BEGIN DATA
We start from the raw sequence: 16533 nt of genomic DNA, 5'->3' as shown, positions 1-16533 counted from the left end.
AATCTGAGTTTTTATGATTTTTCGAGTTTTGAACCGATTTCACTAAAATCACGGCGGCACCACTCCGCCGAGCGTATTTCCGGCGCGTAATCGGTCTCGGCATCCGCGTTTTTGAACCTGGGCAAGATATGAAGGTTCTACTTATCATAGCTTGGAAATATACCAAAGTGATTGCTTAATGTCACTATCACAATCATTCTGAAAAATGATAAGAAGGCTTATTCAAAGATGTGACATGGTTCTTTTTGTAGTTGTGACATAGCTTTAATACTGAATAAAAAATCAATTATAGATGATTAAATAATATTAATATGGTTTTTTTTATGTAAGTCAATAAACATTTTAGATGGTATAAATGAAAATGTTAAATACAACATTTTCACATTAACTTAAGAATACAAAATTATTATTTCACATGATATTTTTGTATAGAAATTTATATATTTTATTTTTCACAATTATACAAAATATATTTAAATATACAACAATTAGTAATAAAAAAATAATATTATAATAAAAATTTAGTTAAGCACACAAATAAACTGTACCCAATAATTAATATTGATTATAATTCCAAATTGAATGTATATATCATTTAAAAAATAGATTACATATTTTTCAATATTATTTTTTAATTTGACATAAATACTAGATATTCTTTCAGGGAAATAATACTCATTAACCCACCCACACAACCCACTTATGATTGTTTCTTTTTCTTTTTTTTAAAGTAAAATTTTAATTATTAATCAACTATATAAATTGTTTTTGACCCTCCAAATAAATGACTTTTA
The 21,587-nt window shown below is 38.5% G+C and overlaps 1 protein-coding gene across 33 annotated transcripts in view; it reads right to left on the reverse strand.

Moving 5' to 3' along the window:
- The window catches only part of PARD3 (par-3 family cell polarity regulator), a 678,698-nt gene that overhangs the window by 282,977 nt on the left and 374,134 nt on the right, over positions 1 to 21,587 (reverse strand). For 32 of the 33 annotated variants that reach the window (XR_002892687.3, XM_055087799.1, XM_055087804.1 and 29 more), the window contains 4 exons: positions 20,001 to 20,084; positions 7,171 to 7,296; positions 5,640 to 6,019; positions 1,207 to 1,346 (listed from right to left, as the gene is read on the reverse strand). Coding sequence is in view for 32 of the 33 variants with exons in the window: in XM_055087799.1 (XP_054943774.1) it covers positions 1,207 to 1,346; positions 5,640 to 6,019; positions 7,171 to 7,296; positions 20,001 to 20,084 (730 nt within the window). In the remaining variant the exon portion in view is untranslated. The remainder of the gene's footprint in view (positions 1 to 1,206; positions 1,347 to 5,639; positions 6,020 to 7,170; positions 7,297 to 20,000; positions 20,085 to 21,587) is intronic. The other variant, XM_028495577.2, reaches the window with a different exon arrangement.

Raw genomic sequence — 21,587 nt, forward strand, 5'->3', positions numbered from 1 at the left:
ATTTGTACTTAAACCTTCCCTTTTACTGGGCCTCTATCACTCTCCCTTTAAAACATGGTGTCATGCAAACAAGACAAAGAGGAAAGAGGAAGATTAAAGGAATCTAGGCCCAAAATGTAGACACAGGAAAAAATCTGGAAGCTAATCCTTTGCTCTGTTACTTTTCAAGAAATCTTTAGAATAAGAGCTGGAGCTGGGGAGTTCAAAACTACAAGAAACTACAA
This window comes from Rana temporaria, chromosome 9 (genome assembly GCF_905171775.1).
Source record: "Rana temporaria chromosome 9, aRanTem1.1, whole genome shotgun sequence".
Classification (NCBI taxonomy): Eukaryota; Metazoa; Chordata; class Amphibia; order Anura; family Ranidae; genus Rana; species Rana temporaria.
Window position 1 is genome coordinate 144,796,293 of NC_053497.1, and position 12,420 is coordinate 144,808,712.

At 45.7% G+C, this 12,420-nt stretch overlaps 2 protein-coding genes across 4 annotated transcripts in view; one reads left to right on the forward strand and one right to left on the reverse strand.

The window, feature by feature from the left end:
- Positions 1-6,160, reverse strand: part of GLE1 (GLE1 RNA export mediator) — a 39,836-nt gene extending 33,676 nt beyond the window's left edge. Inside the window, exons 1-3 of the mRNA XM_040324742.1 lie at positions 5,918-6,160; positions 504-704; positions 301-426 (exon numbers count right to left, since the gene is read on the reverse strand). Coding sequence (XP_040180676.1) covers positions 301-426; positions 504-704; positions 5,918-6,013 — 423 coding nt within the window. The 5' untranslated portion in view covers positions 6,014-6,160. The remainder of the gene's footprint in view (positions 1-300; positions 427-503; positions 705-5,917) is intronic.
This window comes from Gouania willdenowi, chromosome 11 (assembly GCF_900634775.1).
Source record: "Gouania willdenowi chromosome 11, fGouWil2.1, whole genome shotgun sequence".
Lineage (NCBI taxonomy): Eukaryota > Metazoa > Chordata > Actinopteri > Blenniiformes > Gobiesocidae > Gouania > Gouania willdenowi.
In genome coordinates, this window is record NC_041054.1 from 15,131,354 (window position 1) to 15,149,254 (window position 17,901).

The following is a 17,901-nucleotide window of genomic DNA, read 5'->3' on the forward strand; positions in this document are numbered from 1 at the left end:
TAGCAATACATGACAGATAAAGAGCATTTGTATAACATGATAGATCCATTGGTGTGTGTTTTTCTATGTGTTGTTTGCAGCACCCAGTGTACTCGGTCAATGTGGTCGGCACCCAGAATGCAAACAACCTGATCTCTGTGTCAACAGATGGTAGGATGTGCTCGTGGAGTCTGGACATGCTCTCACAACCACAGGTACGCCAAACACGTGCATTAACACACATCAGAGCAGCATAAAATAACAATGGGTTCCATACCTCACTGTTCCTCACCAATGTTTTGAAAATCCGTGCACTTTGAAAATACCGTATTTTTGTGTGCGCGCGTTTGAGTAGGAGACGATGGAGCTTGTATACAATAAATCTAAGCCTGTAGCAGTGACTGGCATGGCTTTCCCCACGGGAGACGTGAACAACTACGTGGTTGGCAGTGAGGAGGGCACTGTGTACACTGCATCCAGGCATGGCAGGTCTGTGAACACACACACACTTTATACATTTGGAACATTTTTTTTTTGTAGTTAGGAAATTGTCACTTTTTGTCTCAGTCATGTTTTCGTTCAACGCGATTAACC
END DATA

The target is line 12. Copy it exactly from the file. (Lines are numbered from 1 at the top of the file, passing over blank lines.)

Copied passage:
At 45.7% G+C, this 12,420-nt stretch overlaps 2 protein-coding genes across 4 annotated transcripts in view; one reads left to right on the forward strand and one right to left on the reverse strand.